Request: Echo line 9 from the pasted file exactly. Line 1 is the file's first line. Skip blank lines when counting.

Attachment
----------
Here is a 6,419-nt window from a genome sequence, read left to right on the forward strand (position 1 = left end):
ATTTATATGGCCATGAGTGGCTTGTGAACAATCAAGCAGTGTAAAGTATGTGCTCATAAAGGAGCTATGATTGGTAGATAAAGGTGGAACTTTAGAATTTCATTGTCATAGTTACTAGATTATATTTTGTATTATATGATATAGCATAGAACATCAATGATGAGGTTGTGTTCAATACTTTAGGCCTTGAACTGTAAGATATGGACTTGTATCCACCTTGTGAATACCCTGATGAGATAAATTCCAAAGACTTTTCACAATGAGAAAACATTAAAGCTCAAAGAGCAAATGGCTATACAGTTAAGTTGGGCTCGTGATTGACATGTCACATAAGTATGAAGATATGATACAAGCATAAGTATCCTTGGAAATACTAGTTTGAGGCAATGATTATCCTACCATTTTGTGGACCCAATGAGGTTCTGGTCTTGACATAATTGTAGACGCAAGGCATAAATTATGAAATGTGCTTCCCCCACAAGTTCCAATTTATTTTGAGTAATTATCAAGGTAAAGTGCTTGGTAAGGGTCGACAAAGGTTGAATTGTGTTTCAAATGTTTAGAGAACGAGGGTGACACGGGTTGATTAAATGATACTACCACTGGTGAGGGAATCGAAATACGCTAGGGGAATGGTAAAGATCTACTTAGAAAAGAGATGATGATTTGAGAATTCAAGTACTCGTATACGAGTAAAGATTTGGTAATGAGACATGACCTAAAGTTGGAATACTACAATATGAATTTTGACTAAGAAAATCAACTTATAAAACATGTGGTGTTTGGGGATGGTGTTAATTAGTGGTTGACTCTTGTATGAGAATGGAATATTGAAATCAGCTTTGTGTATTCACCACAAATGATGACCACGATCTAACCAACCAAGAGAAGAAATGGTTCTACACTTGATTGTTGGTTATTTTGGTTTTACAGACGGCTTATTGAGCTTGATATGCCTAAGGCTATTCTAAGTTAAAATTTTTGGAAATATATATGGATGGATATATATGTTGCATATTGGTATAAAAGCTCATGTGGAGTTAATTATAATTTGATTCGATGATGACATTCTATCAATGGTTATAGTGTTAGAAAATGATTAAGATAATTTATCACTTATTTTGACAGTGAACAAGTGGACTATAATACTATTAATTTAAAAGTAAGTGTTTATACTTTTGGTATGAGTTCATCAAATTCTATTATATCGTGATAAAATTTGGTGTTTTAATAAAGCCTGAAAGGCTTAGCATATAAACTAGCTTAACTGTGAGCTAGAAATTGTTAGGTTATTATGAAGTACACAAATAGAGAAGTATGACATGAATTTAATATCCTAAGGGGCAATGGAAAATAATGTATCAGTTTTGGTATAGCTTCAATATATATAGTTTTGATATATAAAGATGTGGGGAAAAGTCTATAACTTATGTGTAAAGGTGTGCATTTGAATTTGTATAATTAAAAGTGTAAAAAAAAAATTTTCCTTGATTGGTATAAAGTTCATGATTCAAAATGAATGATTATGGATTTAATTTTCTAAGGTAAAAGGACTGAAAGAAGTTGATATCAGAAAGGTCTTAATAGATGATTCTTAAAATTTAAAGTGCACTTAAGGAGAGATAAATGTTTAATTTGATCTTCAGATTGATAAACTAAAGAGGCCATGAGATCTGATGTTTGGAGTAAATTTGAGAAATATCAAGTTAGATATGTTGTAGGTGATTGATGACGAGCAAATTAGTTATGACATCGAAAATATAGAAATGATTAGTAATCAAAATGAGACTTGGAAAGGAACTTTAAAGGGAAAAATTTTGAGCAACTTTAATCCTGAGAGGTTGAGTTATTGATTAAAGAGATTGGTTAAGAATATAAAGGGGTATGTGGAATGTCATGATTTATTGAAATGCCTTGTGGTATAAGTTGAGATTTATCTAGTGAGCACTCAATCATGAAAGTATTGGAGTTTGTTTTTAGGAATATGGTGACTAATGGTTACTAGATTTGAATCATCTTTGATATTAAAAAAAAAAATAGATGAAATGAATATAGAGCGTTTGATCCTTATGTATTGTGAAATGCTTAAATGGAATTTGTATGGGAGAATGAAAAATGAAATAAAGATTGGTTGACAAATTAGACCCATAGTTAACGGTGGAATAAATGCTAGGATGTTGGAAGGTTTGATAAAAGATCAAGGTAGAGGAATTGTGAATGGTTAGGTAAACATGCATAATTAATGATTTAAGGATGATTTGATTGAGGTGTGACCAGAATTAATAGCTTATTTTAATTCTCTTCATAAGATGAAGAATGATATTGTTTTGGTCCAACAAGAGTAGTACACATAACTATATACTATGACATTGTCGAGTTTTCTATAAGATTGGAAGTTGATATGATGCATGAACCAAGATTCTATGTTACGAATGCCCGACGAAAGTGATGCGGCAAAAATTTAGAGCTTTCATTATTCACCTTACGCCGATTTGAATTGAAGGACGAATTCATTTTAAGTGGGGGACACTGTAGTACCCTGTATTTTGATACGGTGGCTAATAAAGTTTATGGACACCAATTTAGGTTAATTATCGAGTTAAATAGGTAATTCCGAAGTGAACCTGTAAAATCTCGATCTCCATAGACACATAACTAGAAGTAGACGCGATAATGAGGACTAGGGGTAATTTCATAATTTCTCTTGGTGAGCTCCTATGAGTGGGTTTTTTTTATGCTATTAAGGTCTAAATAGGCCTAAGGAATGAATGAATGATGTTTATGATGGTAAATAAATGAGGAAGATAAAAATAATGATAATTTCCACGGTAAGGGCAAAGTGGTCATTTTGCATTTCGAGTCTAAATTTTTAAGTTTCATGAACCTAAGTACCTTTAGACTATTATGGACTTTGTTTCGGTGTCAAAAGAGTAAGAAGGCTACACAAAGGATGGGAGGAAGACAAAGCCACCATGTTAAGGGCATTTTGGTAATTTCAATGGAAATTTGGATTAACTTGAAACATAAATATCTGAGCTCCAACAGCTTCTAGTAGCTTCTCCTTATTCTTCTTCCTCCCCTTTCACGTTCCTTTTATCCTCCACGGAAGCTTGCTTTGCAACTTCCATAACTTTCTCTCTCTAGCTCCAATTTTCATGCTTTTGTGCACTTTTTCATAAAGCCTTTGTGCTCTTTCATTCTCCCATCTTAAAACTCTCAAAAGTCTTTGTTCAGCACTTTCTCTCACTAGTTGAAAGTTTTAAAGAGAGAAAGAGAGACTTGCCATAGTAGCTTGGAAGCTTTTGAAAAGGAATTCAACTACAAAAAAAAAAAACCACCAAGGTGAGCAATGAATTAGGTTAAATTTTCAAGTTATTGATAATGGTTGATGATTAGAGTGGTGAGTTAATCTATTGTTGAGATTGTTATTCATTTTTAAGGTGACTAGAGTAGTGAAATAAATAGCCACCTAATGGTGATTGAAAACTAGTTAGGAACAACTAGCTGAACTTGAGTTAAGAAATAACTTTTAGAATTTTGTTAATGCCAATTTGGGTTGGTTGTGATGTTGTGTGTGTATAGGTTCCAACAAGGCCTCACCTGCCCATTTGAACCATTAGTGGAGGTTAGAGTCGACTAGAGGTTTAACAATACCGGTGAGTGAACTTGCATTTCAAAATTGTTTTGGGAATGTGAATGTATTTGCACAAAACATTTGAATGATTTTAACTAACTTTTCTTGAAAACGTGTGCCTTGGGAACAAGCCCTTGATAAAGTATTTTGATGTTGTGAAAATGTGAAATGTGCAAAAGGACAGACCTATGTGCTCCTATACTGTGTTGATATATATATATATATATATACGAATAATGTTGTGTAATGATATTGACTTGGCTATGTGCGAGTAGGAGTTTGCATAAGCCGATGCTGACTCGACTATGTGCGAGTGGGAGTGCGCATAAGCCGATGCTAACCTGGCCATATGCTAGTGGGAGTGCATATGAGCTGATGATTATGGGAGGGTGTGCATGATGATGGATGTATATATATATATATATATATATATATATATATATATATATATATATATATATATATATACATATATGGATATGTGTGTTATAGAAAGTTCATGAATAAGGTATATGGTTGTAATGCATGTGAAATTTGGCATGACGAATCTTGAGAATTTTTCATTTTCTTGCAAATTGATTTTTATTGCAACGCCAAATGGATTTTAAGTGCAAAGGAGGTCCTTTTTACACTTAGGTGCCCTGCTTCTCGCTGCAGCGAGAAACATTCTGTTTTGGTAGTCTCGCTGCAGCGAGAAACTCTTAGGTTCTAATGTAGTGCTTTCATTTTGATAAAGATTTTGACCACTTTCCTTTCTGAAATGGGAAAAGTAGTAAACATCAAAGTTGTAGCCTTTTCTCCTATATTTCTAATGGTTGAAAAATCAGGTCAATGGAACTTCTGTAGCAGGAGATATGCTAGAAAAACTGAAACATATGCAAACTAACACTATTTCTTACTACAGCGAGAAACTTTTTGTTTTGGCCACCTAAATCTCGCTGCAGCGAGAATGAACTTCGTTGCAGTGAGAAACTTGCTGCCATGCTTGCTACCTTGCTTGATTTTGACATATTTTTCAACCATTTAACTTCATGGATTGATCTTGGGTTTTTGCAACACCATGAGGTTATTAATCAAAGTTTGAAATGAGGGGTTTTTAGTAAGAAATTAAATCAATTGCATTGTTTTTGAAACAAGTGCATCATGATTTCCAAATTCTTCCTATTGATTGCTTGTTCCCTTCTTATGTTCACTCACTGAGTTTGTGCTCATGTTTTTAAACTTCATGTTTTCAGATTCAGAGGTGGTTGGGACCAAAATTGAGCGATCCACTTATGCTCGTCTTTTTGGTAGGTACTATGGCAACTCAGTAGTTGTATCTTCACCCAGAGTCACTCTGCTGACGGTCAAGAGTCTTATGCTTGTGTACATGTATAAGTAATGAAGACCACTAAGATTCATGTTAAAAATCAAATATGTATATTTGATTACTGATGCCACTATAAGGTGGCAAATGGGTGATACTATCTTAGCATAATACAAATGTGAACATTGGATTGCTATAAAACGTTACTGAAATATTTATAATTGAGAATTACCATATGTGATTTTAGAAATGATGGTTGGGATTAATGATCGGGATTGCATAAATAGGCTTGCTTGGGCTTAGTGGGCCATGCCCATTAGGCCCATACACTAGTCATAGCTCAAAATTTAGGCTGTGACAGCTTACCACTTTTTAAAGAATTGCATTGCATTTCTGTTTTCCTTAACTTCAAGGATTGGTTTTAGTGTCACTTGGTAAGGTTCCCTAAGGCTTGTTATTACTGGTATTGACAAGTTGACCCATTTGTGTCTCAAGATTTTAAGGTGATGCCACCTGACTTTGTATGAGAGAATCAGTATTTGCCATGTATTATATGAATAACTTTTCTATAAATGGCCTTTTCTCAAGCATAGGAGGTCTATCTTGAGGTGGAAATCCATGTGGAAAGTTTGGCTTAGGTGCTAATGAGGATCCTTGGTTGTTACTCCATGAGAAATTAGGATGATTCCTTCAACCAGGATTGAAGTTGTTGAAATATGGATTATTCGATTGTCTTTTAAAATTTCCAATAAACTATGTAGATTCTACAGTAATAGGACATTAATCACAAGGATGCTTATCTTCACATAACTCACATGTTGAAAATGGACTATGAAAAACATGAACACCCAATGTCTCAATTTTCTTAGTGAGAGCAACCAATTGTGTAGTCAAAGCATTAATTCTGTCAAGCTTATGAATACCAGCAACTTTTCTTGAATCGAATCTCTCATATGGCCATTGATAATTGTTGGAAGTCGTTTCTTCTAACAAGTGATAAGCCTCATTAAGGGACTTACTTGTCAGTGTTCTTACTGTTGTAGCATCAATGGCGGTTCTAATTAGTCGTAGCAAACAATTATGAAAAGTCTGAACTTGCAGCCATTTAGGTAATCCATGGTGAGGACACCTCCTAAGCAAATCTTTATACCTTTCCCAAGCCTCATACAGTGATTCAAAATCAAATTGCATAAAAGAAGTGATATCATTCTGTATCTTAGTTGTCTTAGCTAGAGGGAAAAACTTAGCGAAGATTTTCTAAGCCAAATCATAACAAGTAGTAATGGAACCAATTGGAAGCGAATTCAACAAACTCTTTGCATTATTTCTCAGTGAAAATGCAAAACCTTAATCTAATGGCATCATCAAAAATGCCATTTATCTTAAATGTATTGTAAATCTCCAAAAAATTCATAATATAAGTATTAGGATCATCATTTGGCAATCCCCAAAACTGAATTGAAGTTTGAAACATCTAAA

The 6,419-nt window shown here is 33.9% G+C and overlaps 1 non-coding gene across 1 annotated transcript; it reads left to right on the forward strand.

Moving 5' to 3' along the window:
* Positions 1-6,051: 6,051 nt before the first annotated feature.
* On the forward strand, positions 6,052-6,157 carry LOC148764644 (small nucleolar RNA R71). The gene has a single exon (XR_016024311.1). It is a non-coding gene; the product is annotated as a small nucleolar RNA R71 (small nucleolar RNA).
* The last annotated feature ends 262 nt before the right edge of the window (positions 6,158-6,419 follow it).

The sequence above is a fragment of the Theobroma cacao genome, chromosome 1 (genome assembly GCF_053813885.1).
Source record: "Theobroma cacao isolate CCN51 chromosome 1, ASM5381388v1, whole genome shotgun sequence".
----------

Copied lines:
Source record: "Theobroma cacao isolate CCN51 chromosome 1, ASM5381388v1, whole genome shotgun sequence".